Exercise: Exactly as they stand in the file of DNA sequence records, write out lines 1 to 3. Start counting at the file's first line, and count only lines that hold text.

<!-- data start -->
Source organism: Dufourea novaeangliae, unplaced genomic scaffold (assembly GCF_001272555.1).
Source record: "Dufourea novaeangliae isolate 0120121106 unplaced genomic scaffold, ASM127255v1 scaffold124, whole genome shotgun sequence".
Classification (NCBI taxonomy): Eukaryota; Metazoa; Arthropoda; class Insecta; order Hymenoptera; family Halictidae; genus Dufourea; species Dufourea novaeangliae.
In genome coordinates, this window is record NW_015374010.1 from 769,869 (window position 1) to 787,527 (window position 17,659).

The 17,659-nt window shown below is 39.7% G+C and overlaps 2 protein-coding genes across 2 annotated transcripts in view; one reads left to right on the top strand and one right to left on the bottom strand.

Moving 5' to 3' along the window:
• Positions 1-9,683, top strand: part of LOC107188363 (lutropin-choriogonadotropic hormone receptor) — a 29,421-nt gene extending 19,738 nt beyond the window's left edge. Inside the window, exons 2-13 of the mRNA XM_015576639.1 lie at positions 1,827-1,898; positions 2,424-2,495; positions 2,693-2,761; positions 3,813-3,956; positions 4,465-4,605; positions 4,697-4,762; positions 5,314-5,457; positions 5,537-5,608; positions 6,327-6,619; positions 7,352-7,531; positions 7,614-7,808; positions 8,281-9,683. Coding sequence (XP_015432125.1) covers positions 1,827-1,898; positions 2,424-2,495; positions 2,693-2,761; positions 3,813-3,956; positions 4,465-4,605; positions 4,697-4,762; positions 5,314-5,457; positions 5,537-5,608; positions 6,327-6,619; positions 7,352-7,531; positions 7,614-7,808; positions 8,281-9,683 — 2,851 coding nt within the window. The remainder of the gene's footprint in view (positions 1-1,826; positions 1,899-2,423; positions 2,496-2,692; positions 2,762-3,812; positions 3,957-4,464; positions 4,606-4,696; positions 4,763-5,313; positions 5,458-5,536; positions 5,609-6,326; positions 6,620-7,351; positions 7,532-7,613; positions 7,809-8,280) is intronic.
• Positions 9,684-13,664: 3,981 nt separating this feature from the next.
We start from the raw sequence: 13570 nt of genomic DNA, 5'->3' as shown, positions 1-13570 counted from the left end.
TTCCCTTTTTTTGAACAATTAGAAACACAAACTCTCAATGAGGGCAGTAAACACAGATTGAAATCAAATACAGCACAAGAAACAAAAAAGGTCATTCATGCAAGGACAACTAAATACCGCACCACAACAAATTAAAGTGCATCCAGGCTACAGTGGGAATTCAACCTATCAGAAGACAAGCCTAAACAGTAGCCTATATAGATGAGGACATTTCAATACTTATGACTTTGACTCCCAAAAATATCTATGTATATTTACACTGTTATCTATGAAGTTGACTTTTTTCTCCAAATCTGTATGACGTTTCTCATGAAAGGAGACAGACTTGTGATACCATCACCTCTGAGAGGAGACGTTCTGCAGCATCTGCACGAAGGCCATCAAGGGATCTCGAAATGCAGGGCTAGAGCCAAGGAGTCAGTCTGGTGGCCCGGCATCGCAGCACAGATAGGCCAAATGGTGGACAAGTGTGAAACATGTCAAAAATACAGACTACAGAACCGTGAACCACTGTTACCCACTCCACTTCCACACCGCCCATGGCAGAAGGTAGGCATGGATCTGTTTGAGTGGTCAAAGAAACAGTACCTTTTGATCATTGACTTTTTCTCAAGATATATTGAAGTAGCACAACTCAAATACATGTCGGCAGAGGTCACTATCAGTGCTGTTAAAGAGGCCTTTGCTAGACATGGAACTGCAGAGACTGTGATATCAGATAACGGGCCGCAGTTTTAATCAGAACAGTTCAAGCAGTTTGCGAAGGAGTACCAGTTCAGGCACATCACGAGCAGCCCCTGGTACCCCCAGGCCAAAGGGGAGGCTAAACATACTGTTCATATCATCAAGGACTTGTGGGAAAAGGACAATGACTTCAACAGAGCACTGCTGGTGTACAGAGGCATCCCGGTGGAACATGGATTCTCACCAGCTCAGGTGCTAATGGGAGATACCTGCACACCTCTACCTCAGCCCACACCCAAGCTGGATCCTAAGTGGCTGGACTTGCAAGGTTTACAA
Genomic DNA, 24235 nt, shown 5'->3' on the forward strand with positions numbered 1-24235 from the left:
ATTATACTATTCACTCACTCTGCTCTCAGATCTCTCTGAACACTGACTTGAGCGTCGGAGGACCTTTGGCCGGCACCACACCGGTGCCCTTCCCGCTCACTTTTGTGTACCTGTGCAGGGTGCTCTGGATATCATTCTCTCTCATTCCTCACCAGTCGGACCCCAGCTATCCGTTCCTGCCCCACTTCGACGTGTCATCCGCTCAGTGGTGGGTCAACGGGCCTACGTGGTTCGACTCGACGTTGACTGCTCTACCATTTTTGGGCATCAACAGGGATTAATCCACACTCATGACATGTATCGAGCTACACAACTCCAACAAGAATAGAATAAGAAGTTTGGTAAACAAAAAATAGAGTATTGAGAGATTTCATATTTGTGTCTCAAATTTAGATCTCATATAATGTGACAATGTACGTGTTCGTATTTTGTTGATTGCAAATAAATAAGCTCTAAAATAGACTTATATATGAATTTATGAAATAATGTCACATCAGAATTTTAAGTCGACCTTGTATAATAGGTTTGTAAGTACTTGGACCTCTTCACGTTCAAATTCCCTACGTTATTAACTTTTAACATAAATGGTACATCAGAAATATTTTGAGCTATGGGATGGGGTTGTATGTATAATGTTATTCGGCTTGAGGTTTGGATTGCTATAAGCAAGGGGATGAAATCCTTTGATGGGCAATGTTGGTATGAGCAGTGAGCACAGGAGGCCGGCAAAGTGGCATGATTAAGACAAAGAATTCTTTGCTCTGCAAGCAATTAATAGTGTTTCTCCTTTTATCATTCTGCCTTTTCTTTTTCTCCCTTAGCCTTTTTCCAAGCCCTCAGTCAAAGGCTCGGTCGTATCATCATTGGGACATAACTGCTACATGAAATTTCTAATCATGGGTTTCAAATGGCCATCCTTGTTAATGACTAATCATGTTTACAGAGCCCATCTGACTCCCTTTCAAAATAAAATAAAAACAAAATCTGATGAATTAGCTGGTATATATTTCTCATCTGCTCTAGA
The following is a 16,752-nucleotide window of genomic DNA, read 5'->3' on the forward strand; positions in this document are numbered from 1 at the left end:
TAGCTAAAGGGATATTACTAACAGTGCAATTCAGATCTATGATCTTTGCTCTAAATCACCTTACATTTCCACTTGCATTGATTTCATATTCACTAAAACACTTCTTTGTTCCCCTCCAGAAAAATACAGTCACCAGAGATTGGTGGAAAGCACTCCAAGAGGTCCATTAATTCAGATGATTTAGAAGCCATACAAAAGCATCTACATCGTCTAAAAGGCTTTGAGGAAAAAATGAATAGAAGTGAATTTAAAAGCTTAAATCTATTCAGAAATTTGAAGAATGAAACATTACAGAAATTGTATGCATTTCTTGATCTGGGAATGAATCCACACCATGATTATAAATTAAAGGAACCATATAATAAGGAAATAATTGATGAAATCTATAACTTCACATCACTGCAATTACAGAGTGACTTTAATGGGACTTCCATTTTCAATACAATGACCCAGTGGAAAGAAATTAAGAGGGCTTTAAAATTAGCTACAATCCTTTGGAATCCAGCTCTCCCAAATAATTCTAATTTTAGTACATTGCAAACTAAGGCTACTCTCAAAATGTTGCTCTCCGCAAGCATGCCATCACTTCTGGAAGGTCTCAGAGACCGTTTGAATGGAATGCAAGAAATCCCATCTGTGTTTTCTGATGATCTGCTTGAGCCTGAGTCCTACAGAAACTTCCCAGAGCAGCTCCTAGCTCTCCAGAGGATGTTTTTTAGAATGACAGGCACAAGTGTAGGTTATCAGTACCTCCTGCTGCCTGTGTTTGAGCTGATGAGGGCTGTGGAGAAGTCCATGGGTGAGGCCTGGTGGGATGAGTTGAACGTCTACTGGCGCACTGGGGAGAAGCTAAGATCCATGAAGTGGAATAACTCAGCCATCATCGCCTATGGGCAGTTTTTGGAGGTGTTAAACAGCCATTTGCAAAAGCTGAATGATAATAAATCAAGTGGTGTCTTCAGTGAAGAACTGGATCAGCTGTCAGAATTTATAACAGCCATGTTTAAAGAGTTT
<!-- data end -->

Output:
Source organism: Dufourea novaeangliae, unplaced genomic scaffold (assembly GCF_001272555.1).
Source record: "Dufourea novaeangliae isolate 0120121106 unplaced genomic scaffold, ASM127255v1 scaffold124, whole genome shotgun sequence".
Classification (NCBI taxonomy): Eukaryota; Metazoa; Arthropoda; class Insecta; order Hymenoptera; family Halictidae; genus Dufourea; species Dufourea novaeangliae.